To investigate interferon-γ (IFNγ) signaling in peripheral blood mononuclear cells (PBMCs) from patients with systemic lupus erythematosus (SLE) by analyzing IFNγ receptor (IFNγR) expression, STAT-1 expression and phosphorylation, and the regulation of IFNγ-inducible genes.
Fluorocytometry was used to investigate expression of STAT-1, pSTAT-1, CD95, HLA–DR, class I major histocompatibility complex (MHC), IFNγ-inducible 10-kd protein (IP-10), monokine induced by IFNγ (Mig), and IFNγR in PBMCs from SLE patients and healthy individuals. STAT-1 phosphorylation was determined by fluorocytometry and Western blotting after stimulation with IFNα or IFNγ. Quantitative polymerase chain reaction was used to assess messenger RNA (mRNA) expression of the IFNγ-inducible genes IP-10 and Mig shortly after preparation or after stimulation with IFNγ in monocytes.
STAT-1 expression was increased in PBMCs from SLE patients and correlated significantly with disease activity and with the IFN-inducible expression of CD95 and HLA–DR. STAT-1 expression also showed a trend toward association with class I MHC expression. In addition, the expression of other IFNγ-inducible genes, such as IP-10 or Mig, was increased in SLE monocytes. While STAT-1 phosphorylation in SLE PBMCs and PBMCs from healthy individuals was similar after IFNα stimulation, incubation with IFNγ induced STAT-1 phosphorylation only in SLE lymphocytes. Moreover, SLE monocytes showed a considerably higher increase in pSTAT-1 expression upon IFNγ stimulation than monocytes from healthy individuals. Increased responsiveness of SLE monocytes to IFNγ was also confirmed on the mRNA level, where expression of the IFN-inducible, STAT-1–dependent genes IP-10 and Mig was more efficiently increased in SLE cells. However, IFNγR was similarly expressed on SLE lymphocytes and monocytes and those from healthy individuals.
In addition to supporting the role of IFNs in SLE immunopathogenesis in general, the findings of the present study support a role of IFNγ in this disease.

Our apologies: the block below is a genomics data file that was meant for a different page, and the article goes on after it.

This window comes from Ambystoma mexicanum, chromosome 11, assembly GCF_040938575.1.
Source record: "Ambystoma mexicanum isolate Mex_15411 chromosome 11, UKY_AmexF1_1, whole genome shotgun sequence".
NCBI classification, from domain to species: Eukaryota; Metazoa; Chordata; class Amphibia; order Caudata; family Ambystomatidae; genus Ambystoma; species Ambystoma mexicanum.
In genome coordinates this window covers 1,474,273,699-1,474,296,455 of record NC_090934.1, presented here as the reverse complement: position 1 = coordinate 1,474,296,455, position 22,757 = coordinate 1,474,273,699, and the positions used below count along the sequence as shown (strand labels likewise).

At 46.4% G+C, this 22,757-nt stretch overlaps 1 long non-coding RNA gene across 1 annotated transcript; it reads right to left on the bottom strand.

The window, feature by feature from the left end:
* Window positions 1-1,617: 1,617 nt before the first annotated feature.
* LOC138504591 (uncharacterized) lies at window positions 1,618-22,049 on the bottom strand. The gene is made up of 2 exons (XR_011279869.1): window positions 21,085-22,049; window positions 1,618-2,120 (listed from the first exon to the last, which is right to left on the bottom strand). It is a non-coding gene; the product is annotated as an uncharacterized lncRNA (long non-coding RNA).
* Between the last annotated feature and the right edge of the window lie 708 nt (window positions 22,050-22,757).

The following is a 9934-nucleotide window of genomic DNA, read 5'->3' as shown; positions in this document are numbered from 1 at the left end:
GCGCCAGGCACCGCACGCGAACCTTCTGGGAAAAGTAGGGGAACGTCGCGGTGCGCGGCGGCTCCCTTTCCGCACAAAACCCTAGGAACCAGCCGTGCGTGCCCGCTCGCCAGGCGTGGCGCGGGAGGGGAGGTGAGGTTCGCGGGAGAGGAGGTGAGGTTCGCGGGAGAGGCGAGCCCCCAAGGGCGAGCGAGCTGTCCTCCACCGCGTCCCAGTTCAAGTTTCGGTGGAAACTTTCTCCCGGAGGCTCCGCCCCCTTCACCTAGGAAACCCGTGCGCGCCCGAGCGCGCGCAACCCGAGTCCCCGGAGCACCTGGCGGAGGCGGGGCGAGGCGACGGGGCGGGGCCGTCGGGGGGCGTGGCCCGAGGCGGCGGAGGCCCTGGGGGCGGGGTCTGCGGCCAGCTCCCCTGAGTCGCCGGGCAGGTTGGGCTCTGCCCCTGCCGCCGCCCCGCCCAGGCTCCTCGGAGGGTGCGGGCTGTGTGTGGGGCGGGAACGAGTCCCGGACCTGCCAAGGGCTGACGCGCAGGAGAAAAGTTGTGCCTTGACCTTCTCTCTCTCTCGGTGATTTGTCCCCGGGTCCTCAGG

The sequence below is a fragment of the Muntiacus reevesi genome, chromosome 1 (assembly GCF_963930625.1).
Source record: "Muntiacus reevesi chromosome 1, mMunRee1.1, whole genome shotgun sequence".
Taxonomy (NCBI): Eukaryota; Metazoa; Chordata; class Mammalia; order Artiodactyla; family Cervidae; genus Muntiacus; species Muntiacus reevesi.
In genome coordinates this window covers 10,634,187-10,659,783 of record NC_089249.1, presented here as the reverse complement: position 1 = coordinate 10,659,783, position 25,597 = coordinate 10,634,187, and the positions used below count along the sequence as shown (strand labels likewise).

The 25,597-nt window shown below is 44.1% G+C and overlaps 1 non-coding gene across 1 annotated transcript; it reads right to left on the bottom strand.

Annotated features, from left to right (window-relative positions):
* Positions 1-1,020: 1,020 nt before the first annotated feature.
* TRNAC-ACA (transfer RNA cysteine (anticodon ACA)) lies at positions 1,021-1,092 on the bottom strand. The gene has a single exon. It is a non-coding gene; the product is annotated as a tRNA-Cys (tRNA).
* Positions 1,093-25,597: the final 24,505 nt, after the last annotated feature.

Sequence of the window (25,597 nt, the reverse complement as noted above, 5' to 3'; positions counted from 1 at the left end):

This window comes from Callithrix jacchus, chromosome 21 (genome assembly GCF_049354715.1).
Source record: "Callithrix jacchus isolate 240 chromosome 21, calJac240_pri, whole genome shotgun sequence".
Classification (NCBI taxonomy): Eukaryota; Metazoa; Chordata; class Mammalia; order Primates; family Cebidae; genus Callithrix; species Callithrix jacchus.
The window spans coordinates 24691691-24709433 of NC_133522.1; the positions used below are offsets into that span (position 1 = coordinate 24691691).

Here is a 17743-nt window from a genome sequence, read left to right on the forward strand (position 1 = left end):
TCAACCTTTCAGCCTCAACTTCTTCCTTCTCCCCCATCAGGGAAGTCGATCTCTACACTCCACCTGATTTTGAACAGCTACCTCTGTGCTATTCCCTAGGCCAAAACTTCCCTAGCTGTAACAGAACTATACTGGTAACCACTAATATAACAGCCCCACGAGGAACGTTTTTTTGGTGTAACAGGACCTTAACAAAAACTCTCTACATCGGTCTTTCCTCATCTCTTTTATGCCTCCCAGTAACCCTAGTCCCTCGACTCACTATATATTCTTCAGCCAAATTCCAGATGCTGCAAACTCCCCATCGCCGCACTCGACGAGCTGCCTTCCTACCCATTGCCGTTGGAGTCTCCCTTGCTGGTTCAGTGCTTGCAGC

Type I interferons (e.g., IFNα) and type II IFN (IFNγ) have both been implicated in the immunopathogenesis of systemic lupus erythematosus (SLE). IFNα and IFNγ serum levels are increased (1–5), and IFN messenger RNA (mRNA) signatures are expressed in the peripheral blood cells of SLE patients (6–8). IFNα and IFNγ are known to induce SLE flares and drug-induced lupus (9–11). In murine models of the disease, both IFNα and IFNγ may be pathogenetically important (12–15), and, especially, a deficiency in either IFNγ or the IFNγ receptor (IFNγR) totally abates the disease process (16–19).
IFNs act on a variety of cells, including lymphocytes and monocytes (20, 21). The biologic effects of IFNα and IFNγ are mediated via the phosphorylation, and thus the activation, of members of the STAT family (21–25). The binding of IFNγ to its receptor leads to tyrosine phosphorylation of STAT-1 dimers, effected by JAK-1 and JAK-2. Subsequently, serine phosphorylation (26), nuclear translocation, and DNA binding occur, whereupon the activated STAT-1 dimer, termed IFNγ-activated factor, acts as a transcription factor (22, 27). IFNα signal transduction likewise includes STAT-1 phosphorylation but also encompasses phosphorylation of STAT-2 and formation of the IFN-stimulated transcription factor 3 complex, consisting of a heterotrimer of pSTAT-1 and pSTAT-2 with IFN regulatory factor 9. Thus, STAT-1 is a critical component in both IFNα and IFNγ signaling, and phosphorylation at a single tyrosine phosphorylation site is essential for its activation (21–24, 28). In the present study, we have analyzed STAT-1 expression and STAT-1 phosphorylation in SLE peripheral blood lymphocytes and monocytes to evaluate the degree and capacity of IFN signal transduction pathway activation and thus to obtain evidence of the biologic activity of IFNγ.